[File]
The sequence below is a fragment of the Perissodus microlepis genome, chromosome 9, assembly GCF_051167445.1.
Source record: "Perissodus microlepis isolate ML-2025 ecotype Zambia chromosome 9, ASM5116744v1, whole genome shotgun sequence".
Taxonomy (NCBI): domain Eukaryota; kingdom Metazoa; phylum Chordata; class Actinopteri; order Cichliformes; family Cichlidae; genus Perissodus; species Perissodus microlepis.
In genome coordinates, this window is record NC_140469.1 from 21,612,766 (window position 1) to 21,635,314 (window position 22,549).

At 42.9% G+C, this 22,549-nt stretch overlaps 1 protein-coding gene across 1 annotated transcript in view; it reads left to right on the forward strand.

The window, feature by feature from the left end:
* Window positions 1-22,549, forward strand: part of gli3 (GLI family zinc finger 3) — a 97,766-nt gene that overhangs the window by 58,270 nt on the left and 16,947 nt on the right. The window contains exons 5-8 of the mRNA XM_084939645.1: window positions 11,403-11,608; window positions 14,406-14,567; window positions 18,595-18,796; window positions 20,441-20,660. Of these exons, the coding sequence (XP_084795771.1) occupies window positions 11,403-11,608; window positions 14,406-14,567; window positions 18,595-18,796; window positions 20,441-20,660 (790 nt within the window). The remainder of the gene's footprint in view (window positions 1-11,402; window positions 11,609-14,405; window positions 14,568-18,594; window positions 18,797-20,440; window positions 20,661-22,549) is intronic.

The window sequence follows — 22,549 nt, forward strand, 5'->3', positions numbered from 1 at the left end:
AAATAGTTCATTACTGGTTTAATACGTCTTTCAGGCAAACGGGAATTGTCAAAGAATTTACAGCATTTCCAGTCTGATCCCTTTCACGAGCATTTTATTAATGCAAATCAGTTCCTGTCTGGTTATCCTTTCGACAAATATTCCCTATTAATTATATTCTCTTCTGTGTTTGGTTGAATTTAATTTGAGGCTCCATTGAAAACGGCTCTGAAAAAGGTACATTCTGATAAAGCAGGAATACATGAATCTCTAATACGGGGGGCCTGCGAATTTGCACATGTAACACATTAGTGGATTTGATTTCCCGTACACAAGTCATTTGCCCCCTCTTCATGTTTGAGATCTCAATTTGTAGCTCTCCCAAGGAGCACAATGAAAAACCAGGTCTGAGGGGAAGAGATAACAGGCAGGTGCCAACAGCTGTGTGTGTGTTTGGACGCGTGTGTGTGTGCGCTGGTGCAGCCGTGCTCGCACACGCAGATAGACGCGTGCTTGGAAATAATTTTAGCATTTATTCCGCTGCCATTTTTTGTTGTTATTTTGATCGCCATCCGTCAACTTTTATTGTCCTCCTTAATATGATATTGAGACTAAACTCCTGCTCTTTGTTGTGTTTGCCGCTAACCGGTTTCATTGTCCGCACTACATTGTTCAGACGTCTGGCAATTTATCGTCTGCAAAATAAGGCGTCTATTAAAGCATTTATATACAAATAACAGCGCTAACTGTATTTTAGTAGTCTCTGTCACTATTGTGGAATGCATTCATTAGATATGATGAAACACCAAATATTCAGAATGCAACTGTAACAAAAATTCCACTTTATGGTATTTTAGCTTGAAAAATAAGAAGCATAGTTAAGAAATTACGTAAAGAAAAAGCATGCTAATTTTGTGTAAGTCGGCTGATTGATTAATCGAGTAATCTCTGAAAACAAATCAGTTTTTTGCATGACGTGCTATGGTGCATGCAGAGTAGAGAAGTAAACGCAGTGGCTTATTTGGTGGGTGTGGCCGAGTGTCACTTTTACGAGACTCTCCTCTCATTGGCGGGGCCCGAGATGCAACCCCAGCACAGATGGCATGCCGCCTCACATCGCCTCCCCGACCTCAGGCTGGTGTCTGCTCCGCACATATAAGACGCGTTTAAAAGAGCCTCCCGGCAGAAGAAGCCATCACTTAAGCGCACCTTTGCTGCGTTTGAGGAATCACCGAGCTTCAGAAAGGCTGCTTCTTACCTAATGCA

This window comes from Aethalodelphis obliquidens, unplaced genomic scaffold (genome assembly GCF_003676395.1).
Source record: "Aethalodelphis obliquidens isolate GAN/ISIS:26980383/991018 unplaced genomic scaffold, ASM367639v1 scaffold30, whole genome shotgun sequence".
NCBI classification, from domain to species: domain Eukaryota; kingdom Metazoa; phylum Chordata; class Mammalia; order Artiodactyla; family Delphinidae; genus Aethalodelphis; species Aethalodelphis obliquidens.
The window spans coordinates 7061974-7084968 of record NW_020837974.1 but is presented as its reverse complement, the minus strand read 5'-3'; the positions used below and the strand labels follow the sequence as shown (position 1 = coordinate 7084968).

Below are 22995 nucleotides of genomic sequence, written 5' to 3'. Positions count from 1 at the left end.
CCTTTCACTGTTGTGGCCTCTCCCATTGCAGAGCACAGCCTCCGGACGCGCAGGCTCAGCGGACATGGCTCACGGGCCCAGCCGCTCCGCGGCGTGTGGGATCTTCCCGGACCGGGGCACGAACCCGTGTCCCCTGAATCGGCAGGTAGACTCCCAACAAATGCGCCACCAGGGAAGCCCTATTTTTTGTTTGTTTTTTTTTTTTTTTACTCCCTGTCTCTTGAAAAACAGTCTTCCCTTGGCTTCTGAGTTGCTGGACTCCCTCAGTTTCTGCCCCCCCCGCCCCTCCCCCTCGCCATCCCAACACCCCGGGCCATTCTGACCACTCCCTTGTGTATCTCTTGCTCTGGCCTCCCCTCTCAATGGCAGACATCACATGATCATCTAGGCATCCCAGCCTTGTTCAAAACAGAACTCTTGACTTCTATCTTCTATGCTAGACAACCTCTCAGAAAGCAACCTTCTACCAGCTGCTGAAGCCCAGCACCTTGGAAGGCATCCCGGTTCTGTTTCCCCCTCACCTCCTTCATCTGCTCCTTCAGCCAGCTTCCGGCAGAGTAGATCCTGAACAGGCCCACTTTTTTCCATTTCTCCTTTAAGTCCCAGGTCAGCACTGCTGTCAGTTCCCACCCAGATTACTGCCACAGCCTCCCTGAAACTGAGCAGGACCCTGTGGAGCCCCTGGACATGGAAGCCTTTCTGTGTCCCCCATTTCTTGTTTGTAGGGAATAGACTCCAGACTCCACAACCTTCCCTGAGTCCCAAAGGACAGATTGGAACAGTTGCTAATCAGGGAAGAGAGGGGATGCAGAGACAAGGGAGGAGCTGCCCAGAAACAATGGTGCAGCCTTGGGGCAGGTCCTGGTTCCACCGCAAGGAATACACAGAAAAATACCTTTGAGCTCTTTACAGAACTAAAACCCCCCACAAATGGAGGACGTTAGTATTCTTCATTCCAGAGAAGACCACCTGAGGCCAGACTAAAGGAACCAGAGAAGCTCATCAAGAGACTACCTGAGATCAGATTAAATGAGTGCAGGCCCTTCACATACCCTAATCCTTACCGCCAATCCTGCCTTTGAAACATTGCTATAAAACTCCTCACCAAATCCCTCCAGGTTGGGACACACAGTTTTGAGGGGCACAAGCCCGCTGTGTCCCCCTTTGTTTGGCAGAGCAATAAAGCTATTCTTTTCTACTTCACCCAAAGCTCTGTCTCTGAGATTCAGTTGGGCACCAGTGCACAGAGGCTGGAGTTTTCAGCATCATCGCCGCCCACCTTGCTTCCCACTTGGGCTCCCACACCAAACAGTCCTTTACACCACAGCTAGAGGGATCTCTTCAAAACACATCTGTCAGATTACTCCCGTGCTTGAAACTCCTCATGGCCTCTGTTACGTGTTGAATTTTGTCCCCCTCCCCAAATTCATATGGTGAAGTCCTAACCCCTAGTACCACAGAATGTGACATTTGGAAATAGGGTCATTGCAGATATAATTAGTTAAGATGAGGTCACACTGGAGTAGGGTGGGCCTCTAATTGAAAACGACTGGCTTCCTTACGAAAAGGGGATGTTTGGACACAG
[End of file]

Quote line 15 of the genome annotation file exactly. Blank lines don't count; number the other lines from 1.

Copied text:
CCTTTCACTGTTGTGGCCTCTCCCATTGCAGAGCACAGCCTCCGGACGCGCAGGCTCAGCGGACATGGCTCACGGGCCCAGCCGCTCCGCGGCGTGTGGGATCTTCCCGGACCGGGGCACGAACCCGTGTCCCCTGAATCGGCAGGTAGACTCCCAACAAATGCGCCACCAGGGAAGCCCTATTTTTTGTTTGTTTTTTTTTTTTTTTACTCCCTGTCTCTTGAAAAACAGTCTTCCCTTGGCTTCTGAGTTGCTGGACTCCCTCAGTTTCTGCCCCCCCCGCCCCTCCCCCTCGCCATCCCAACACCCCGGGCCATTCTGACCACTCCCTTGTGTATCTCTTGCTCTGGCCTCCCCTCTCAATGGCAGACATCACATGATCATCTAGGCATCCCAGCCTTGTTCAAAACAGAACTCTTGACTTCTATCTTCTATGCTAGACAACCTCTCAGAAAGCAACCTTCTACCAGCTGCTGAAGCCCAGCACCTTGGAAGGCATCCCGGTTCTGTTTCCCCCTCACCTCCTTCATCTGCTCCTTCAGCCAGCTTCCGGCAGAGTAGATCCTGAACAGGCCCACTTTTTTCCATTTCTCCTTTAAGTCCCAGGTCAGCACTGCTGTCAGTTCCCACCCAGATTACTGCCACAGCCTCCCTGAAACTGAGCAGGACCCTGTGGAGCCCCTGGACATGGAAGCCTTTCTGTGTCCCCCATTTCTTGTTTGTAGGGAATAGACTCCAGACTCCACAACCTTCCCTGAGTCCCAAAGGACAGATTGGAACAGTTGCTAATCAGGGAAGAGAGGGGATGCAGAGACAAGGGAGGAGCTGCCCAGAAACAATGGTGCAGCCTTGGGGCAGGTCCTGGTTCCACCGCAAGGAATACACAGAAAAATACCTTTGAGCTCTTTACAGAACTAAAACCCCCCACAAATGGAGGACGTTAGTATTCTTCATTCCAGAGAAGACCACCTGAGGCCAGACTAAAGGAACCAGAGAAGCTCATCAAGAGACTACCTGAGATCAGATTAAATGAGTGCAGGCCCTTCACATACCCTAATCCTTACCGCCAATCCTGCCTTTGAAACATTGCTATAAAACTCCTCACCAAATCCCTCCAGGTTGGGACACACAGTTTTGAGGGGCACAAGCCCGCTGTGTCCCCCTTTGTTTGGCAGAGCAATAAAGCTATTCTTTTCTACTTCACCCAAAGCTCTGTCTCTGAGATTCAGTTGGGCACCAGTGCACAGAGGCTGGAGTTTTCAGCATCATCGCCGCCCACCTTGCTTCCCACTTGGGCTCCCACACCAAACAGTCCTTTACACCACAGCTAGAGGGATCTCTTCAAAACACATCTGTCAGATTACTCCCGTGCTTGAAACTCCTCATGGCCTCTGTTACGTGTTGAATTTTGTCCCCCTCCCCAAATTCATATGGTGAAGTCCTAACCCCTAGTACCACAGAATGTGACATTTGGAAATAGGGTCATTGCAGATATAATTAGTTAAGATGAGGTCACACTGGAGTAGGGTGGGCCTCTAATTGAAAACGACTGGCTTCCTTACGAAAAGGGGATGTTTGGACACAG